Michael Brendan Dougherty reports on the apparently unanimous support that Roman Catholic bishops in the USA have given to the least restrictive immigration policies available.

David Gordon describes the “Rawlsekians,” a group of young libertarian thinkers who want to combine the egalitarian political philosophy of John Rawls with the neoliberal economics of Friedrich Hayek.  He finds the results unsatisfactory.

Ed West provides an hilarious review of a new book about the bin Laden family.  After running through many outlandish anecdotes about the family, he ends thus:

On the whole the bin Ladens seem to be a sympathetic bunch- charming fellows, mostly.  One has to come to the same conclusion as the FBI: there are millions of bin Ladens running around, and “99.999999% of them are of the non-evil variety.”

Obama, McCain Prepare for Debate

The American Conservative, 22 Sept 2008

In this issue. John Laughland describes the Saakashvili regime in Georgia, quoting along the way gushing praise that various Western media outlets have lavished on that grubby little dictatorship.  Faced with the contrast, Laughland provides an intriguing psychological theory to explain why media and policy elites in the USA and the states ranged with it so often form passionate attachments to unappealing foreign states and leaders:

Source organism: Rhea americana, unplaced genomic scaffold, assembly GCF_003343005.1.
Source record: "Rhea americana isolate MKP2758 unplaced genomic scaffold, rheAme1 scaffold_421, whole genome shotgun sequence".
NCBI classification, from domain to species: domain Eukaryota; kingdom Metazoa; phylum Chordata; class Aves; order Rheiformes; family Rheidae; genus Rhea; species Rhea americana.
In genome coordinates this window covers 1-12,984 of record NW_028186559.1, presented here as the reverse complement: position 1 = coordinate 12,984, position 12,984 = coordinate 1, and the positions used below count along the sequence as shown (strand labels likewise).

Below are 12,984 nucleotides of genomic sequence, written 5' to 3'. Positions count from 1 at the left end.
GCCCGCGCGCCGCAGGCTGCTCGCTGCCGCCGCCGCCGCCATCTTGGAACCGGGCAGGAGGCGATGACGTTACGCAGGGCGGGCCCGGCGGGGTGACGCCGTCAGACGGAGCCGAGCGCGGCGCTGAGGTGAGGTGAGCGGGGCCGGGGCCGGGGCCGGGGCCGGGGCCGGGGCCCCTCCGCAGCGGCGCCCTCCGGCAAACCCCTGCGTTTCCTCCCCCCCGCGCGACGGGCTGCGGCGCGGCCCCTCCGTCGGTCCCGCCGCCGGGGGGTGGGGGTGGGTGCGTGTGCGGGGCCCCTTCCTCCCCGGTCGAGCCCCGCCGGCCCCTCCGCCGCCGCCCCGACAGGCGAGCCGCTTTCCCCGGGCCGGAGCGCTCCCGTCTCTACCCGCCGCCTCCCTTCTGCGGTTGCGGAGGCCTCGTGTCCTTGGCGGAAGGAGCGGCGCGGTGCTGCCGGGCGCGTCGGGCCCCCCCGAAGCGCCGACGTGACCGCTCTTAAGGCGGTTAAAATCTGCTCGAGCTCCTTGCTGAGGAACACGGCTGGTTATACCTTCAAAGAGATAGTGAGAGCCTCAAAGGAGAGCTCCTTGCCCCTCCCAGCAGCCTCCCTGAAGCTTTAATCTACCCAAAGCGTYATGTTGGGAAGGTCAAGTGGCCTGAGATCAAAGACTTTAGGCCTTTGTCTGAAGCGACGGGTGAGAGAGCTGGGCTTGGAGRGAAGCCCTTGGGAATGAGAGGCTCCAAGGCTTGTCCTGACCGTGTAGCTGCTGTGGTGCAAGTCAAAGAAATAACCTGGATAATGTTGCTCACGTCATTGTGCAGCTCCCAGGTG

The Georgian president has indeed achieved extraordinary success in presenting his fiefdom as a Jeffersonian paradise.  This is partly due to Georgia’s use of operatives in Washington, such as John McCain’s foreign-policy advisor Randy Sheunemann, and a PR firm in Brussels.  But more importantly, it is the result of a virulent form of Western self-delusion.  Faced with seemingly intractable domestic problems, in which different political actors have to be balanced, Western states like to indulge in occasional but dangerous flights of foreign-policy escapism.  We imagine that we can free subject peoples with our bombs.  The image of a victim nation has now become an easy psychological trigger that can be applied indiscriminately to Bosnian Muslims, Iraqis, and now Georgians.  These unknown peoples and nations are but a blank screen on which we project our fantasies.  Our image of them says much more about us than it does about reality.